The Frye Art Museum’s newest exhibition, Agitation and Propaganda, features reproductions of posters created in Russia beginning in 1918, a year after the Tsarist autocracy was overthrown and the control of the government was seized by Vladimir Lenin’s Bolshevik party. These political propaganda posters were created to inspire and communicate political messages to the largely illiterate peasant population.
The 11 years of posters represented in this exhibition show the works of many well known and unknown Russian artists. Even though the Soviet state government commissioned these posters, some artists were afraid to sign their artwork during this time of political uncertainty.
My husband and I recently experienced an amazing sixteen day trip through Spain, with stops in Barcelona, Madrid, Sevilla and Granada. While we did not intend to have art become the focus of our trip, it was unavoidable. Everywhere we looked, we found art — on the tiled walls, on the floors and ceilings, and throughout the plazas.
Okay, I’ll admit it. I’ve been a designer long enough to remember using Pantone Markers to create marker comps, type gauges for “type specking”, waxers for pasteup, and Photostat cameras instead of Photoshop.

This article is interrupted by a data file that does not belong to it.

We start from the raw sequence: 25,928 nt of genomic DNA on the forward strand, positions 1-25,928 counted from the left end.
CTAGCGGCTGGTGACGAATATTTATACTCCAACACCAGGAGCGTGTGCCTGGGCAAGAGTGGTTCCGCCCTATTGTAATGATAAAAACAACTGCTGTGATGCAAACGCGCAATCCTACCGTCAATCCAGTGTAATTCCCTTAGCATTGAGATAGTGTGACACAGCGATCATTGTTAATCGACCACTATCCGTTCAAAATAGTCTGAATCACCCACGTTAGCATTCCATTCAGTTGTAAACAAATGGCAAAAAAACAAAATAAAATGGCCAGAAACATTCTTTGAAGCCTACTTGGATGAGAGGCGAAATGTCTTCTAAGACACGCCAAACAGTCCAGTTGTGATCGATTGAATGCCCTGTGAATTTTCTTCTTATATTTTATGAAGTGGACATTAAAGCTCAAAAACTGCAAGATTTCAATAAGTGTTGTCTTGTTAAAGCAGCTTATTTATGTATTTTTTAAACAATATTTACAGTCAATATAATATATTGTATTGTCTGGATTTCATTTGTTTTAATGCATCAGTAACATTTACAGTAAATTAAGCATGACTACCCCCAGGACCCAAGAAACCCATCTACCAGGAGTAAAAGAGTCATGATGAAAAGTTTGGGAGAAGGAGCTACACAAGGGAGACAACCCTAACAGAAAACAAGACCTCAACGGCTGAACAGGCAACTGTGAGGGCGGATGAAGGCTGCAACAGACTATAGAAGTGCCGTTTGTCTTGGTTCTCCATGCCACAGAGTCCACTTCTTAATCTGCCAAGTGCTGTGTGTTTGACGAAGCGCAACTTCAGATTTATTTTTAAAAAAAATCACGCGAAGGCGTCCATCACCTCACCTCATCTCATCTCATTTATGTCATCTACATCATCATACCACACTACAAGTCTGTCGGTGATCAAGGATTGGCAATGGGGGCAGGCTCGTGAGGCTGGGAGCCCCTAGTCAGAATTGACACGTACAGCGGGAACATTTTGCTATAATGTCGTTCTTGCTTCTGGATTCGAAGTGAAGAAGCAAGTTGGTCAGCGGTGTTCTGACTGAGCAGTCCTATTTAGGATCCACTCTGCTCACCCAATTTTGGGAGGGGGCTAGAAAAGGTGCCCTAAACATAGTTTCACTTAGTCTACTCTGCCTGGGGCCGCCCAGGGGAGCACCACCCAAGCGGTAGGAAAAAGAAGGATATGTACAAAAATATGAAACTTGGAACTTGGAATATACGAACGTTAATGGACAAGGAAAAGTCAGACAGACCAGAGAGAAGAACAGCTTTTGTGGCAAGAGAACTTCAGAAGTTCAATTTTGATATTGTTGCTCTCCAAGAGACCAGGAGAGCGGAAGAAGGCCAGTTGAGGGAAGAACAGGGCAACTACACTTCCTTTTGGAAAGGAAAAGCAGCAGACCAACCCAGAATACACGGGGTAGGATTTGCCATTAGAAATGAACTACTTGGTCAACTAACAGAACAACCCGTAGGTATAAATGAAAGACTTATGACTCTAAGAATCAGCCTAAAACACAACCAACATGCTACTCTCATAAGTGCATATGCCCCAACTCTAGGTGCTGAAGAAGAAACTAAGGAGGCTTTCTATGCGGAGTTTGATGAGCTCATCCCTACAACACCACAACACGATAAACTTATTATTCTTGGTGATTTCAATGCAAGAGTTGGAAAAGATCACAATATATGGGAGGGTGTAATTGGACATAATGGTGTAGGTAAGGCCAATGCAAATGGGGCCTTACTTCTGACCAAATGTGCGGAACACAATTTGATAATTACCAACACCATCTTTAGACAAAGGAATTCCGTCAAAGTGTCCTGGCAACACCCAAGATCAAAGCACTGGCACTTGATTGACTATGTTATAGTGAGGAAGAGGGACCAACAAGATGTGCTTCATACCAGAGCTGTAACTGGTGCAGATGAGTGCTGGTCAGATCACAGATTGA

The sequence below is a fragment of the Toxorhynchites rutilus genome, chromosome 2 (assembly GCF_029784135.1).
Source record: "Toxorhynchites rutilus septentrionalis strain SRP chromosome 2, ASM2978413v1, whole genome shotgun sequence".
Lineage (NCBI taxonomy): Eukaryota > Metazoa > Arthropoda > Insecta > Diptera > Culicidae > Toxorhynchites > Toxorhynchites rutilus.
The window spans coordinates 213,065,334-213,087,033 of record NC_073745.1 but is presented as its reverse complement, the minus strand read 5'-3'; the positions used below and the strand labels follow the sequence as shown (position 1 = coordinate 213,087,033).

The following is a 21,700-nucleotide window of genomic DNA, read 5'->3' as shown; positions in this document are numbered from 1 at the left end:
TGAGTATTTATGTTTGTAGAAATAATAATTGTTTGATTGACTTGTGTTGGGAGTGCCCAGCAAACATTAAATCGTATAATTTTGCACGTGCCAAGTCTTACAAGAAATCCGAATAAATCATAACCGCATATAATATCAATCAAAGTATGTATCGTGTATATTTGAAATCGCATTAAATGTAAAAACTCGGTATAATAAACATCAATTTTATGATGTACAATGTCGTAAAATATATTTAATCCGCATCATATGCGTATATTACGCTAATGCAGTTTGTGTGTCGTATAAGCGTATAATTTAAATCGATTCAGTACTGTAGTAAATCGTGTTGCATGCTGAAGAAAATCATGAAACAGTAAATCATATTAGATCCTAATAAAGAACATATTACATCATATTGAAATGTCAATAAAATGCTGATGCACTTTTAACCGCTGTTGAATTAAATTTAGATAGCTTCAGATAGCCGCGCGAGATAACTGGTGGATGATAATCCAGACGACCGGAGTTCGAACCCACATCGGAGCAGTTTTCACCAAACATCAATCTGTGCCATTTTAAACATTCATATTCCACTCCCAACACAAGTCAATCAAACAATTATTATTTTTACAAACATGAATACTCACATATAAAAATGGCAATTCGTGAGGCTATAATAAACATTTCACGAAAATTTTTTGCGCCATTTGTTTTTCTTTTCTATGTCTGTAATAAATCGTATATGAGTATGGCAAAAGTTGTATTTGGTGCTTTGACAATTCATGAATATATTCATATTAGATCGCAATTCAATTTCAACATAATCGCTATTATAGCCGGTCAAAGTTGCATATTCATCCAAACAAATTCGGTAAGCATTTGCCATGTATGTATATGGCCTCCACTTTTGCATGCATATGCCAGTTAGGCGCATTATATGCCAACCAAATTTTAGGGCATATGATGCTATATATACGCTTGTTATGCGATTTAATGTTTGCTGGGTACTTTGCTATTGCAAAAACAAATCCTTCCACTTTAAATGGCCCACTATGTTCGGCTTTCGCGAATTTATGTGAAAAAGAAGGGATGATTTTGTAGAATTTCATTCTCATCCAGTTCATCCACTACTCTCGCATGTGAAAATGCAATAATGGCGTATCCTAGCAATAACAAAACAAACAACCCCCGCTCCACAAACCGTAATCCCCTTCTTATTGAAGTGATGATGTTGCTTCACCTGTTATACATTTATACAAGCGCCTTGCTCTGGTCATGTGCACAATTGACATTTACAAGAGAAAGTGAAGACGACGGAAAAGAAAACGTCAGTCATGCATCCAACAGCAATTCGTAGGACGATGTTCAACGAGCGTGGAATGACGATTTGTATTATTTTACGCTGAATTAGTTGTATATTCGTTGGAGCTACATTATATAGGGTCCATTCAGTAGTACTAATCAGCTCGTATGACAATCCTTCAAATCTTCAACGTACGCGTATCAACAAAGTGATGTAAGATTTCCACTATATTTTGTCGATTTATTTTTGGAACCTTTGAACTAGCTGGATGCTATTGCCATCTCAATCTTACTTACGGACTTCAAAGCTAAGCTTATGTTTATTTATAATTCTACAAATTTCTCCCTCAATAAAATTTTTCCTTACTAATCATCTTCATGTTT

I don’t miss it — cuts from X-acto blades, clogged Rapidographs, exposure to toxic chemicals, etc. But for those with a fondness for the “good old days” or anyone who wants to take a look back at the tools and processes that were once used daily by graphic designers, a visit to The Museum of Forgotten Art Supplies will be amusing and interesting.
Ironically I found a use for my old proportion wheel a few months ago. A problem came up while putting a student art show online at my job. In order to photograph without glare from the camera flash and overhead lights, the artwork was photographed at an angle, causing distortion. I was able to use my ‘ancient’ proportion wheel to determine the artwork’s final size, enabling me to transform the images to their actual proportions with Photoshop.